Impact of Corporate Social Responsibility on Employer Branding and Candidate Perception


Employers seeking new markets in which to establish operations have a myriad of metrics and parameters to consider when determining the best geographical location for everything from new manufacturing plants to retail stores, operations headquarters and even call centers. Once a company has assessed the minimum rate of pay, talent availability and workforce legislation regarding overtime, wages, healthcare, and other benefits, there is still another aspect of the most favorable markets for employers to consider. This last factor may not be at the forefront of everyone’s mind, but it is equally (and some may even argue more important) than all of those other factors which ultimately affect the bottom-line.

The mission and culture of an organization create the public’s ethical perception of a brand and its reputation. The adage that actions speak louder than words plays out on a daily basis for brands on social media. In an age when brand reputation management is full-time job rec, it is even more important for employers to be mindful of their company’s actions and how social legislation may impact workforce patterns. Candidates in the labor pool also develop an ethical perception of employer brands based on media, advertising, and the organizations actions. Whether a company chooses to sponsor an event associated with a brand not favored by the public or opens a new facility in a city that recently passed legislature that would adversely affect the workforce (which received negative media coverage) these choices may impact a candidate’s level of interest in that organization as an employee.

By the year 2025, the generation referred to commonly as ‘Millennials’ (people born between 1982 and 1993) will make up 75% of the global workforce. At 80 million individuals, the millennial generation is the largest generation. They are tech savvy, vocally pro personal rights and extremely well connected to their digital world. In addition to this, global candidates overwhelmingly pointed to the increasing importance of employer brand when making career decisions, according to an October 2015 ManpowerGroup Solutions Survey. Over half of all candidates (56%) said ‘brand’ is more important to them than it was five years ago. The 2014 ManpowerGroup Solutions Candidate Preference Survey (which was limited to North America) found that increasing years of candidates’ experience in the workforce was positively correlated with the importance of brand reputation. Moreover, while this appears to be the case in the 2015 global survey, the recent study also showed a correlation between the importance of employer brand and younger, Gen Y candidates (18-34 years old). Regardless, the data shows companies can benefit from building and embracing an active employer value proposition (EVP), or a unique set of offerings, associations and values that positively influence target candidates and employees.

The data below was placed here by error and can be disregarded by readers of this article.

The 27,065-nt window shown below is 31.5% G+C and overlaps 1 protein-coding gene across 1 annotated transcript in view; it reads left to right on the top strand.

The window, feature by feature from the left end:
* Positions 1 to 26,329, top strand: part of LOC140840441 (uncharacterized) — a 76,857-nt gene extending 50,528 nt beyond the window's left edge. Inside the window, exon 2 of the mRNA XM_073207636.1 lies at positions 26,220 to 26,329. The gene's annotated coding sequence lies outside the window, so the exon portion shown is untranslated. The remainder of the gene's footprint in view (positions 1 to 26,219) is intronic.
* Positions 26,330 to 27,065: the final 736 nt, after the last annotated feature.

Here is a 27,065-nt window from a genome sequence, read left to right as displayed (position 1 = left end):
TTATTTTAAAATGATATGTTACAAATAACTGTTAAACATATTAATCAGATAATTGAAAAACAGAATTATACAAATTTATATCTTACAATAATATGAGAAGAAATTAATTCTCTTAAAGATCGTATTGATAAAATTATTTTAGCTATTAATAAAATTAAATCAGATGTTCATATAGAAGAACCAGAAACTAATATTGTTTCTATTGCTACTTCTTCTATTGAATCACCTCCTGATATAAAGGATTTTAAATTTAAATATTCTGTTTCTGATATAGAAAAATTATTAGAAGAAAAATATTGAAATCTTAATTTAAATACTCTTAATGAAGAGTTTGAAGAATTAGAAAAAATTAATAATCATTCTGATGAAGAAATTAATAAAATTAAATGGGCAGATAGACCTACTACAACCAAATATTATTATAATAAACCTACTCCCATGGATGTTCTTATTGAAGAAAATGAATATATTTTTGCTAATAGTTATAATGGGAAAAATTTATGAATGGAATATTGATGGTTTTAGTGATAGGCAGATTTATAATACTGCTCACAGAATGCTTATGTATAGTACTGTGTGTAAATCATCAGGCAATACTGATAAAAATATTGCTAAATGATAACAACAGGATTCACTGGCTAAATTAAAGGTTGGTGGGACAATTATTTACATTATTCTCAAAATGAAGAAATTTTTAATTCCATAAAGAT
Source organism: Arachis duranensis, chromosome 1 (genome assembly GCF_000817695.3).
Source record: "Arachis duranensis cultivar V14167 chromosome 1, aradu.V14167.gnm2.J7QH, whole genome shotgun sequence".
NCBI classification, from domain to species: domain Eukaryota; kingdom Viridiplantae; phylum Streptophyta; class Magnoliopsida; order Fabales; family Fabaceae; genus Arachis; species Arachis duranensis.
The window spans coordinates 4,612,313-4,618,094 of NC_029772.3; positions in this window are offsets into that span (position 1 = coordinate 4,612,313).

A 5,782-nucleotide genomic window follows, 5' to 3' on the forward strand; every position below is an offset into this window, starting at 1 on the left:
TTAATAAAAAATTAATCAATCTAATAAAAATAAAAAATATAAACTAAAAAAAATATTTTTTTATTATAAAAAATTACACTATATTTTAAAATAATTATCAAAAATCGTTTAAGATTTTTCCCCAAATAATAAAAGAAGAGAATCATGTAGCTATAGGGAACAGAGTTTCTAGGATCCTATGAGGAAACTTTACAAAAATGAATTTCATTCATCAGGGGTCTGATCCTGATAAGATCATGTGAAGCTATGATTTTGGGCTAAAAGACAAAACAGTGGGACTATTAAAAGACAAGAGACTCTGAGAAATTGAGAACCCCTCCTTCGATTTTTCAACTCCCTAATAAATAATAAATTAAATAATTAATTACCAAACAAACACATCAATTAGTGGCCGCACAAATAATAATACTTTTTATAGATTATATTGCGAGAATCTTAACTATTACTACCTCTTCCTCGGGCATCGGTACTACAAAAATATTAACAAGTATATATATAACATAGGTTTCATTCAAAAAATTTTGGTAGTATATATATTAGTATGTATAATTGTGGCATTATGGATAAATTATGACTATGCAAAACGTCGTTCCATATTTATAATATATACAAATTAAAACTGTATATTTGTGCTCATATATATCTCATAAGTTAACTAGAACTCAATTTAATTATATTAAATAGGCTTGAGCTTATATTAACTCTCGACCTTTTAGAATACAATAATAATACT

From the 2015 survey, Corporate Social Responsibility (CSR) also emerged as an important motivator and an important aspect of an employer’s brand for Gen Yers. Among those who identify CSR as one of the three most important elements of a company’s brand, 58% fell into the age range of Gen Y. The trend is even stronger in Australia and Mexico, with 62% of CSR-driven candidates in Mexico identifying as Gen Y. As Victoria Bombas, RPO Director at ManpowerGroup Solutions Europe explains, “Gen Yers in the UK are concerned with a company’s ethical profile. Specifically, they are concerned about sustainability and employment practices. In the UK, the media reports on poor company practices. It not only results in bad publicity but stocks decline as well.”

“Australian candidates expect more from companies these days when it comes to CSR,” said Guy Bryant-Fenn, Sales Director at ManpowerGroup Solutions Australia. “Inclusivity around the issue of people with disabilities is a big issue here, and our recruitment programs are starting to reflect that reality.” Furthermore, while the hot button issues and politically charged causes may vary from region to region, the responsibility that businesses feel to project a company culture of acceptance, equality, and forward thinking has recently become very evident in reports from major news media outlets. For example, high profile brands have announced that they will discontinue plans to create jobs or open new facilities in some markets due to conflicts between the company’s ethical, moral and social code and the social legislation of that city, state or province. Recognizing that a company’s decisions are reported in real-time on social (as well as by traditional news sources), many companies are identifying this area of business as an opportunity to build trust, with not only their customers but potential employees and candidates.

Being mindful of the perceived company and brand culture will only aid in the attraction of candidates and retention of existing talent. The first quarter of 2016 has already set the pace for a landmark year with regards to companies practicing confident CSR. Many are already making the news with investment and job creation decisions based solely on social legislation and social justice. Businesses are operating with the ideals of transparency, modern ideas about how teams collaborate, family/work life balance and breaking the barriers of the traditional nine to five work schedule. The response from candidates has been encouraging; with candidates listing a company’s website (53%), search engine results (52%) and social media (30%) as their primary resources for company information only increasing the importance of the availability of organic, favorable brand-centric digital content.